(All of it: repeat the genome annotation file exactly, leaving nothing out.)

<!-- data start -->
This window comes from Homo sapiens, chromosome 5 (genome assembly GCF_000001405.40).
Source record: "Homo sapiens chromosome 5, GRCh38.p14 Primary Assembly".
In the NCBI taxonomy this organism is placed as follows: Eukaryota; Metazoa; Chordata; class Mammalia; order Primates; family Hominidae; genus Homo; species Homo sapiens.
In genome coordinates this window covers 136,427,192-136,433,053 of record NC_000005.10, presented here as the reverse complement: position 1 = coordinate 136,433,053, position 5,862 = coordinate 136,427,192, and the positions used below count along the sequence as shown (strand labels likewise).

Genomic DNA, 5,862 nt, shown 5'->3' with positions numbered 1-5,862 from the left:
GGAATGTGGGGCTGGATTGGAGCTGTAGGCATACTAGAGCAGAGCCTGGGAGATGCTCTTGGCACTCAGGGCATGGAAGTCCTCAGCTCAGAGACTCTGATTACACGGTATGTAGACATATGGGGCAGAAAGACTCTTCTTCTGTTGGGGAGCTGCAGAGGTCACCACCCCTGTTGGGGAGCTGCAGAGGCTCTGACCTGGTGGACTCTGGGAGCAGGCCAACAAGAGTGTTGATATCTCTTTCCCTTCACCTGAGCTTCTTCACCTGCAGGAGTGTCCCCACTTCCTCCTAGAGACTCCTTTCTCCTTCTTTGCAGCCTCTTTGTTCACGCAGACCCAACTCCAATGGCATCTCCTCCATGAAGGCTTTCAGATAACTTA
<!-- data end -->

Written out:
This window comes from Homo sapiens, chromosome 5 (genome assembly GCF_000001405.40).
Source record: "Homo sapiens chromosome 5, GRCh38.p14 Primary Assembly".
In the NCBI taxonomy this organism is placed as follows: Eukaryota; Metazoa; Chordata; class Mammalia; order Primates; family Hominidae; genus Homo; species Homo sapiens.
In genome coordinates this window covers 136,427,192-136,433,053 of record NC_000005.10, presented here as the reverse complement: position 1 = coordinate 136,433,053, position 5,862 = coordinate 136,427,192, and the positions used below count along the sequence as shown (strand labels likewise).

Genomic DNA, 5,862 nt, shown 5'->3' with positions numbered 1-5,862 from the left:
GGAATGTGGGGCTGGATTGGAGCTGTAGGCATACTAGAGCAGAGCCTGGGAGATGCTCTTGGCACTCAGGGCATGGAAGTCCTCAGCTCAGAGACTCTGATTACACGGTATGTAGACATATGGGGCAGAAAGACTCTTCTTCTGTTGGGGAGCTGCAGAGGTCACCACCCCTGTTGGGGAGCTGCAGAGGCTCTGACCTGGTGGACTCTGGGAGCAGGCCAACAAGAGTGTTGATATCTCTTTCCCTTCACCTGAGCTTCTTCACCTGCAGGAGTGTCCCCACTTCCTCCTAGAGACTCCTTTCTCCTTCTTTGCAGCCTCTTTGTTCACGCAGACCCAACTCCAATGGCATCTCCTCCATGAAGGCTTTCAGATAACTTA